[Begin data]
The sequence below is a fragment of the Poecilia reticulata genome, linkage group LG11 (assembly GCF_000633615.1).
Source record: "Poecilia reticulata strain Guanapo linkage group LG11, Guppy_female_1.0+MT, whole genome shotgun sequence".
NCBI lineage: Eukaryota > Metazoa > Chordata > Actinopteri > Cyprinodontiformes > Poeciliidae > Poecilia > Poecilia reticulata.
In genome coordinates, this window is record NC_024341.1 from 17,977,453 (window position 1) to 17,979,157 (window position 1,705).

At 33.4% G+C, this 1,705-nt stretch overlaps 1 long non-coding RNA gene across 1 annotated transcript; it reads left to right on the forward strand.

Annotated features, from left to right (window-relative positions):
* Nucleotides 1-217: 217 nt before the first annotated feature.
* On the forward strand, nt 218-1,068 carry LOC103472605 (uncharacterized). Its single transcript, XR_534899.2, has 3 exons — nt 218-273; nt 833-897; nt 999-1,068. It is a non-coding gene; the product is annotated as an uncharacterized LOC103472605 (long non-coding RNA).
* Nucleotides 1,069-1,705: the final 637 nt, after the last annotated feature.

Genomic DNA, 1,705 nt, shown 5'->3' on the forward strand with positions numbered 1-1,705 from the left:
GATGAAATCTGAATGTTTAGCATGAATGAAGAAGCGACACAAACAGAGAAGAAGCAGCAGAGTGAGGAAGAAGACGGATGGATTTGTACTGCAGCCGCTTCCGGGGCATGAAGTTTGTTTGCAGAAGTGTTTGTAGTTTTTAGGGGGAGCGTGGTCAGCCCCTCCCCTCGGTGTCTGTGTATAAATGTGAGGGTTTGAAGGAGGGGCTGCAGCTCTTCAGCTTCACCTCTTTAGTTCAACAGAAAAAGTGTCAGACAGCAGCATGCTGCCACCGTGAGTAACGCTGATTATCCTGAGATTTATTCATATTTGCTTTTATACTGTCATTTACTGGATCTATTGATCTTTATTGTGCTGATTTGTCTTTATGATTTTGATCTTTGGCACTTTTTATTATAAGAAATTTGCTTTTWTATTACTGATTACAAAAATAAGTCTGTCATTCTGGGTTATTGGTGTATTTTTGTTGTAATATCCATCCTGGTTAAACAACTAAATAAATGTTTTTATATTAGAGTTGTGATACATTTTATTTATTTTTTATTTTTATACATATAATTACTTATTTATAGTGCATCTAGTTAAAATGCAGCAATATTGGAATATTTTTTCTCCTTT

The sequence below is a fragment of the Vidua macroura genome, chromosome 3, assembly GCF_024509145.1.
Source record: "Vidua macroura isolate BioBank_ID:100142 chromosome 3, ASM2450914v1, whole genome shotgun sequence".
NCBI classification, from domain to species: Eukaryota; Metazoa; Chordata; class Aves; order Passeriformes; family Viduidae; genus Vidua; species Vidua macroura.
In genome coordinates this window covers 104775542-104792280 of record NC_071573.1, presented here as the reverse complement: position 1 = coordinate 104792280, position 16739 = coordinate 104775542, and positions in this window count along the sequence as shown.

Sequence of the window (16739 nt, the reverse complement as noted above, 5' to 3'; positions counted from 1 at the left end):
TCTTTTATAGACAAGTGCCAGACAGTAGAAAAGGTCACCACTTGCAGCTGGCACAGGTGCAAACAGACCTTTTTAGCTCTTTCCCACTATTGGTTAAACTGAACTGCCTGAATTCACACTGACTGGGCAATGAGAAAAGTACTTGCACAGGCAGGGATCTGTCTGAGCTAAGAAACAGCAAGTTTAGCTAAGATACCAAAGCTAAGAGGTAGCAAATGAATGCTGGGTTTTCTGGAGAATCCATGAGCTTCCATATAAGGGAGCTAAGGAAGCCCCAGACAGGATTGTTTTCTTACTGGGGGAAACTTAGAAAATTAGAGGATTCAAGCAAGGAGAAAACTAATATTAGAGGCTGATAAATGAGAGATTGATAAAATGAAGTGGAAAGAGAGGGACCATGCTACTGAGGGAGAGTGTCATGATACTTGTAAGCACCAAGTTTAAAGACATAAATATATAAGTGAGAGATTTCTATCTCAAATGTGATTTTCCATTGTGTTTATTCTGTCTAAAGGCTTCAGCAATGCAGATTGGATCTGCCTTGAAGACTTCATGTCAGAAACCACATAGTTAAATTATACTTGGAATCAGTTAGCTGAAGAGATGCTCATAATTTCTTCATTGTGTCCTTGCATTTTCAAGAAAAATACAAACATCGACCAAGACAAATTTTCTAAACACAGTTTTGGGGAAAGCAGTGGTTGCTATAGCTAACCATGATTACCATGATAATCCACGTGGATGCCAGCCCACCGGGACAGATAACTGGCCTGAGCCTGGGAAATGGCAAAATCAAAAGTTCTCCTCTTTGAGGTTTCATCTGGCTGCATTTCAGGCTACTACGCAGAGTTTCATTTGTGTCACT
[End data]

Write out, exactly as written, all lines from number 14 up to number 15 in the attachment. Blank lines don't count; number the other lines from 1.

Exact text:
NCBI classification, from domain to species: Eukaryota; Metazoa; Chordata; class Aves; order Passeriformes; family Viduidae; genus Vidua; species Vidua macroura.
In genome coordinates this window covers 104775542-104792280 of record NC_071573.1, presented here as the reverse complement: position 1 = coordinate 104792280, position 16739 = coordinate 104775542, and positions in this window count along the sequence as shown.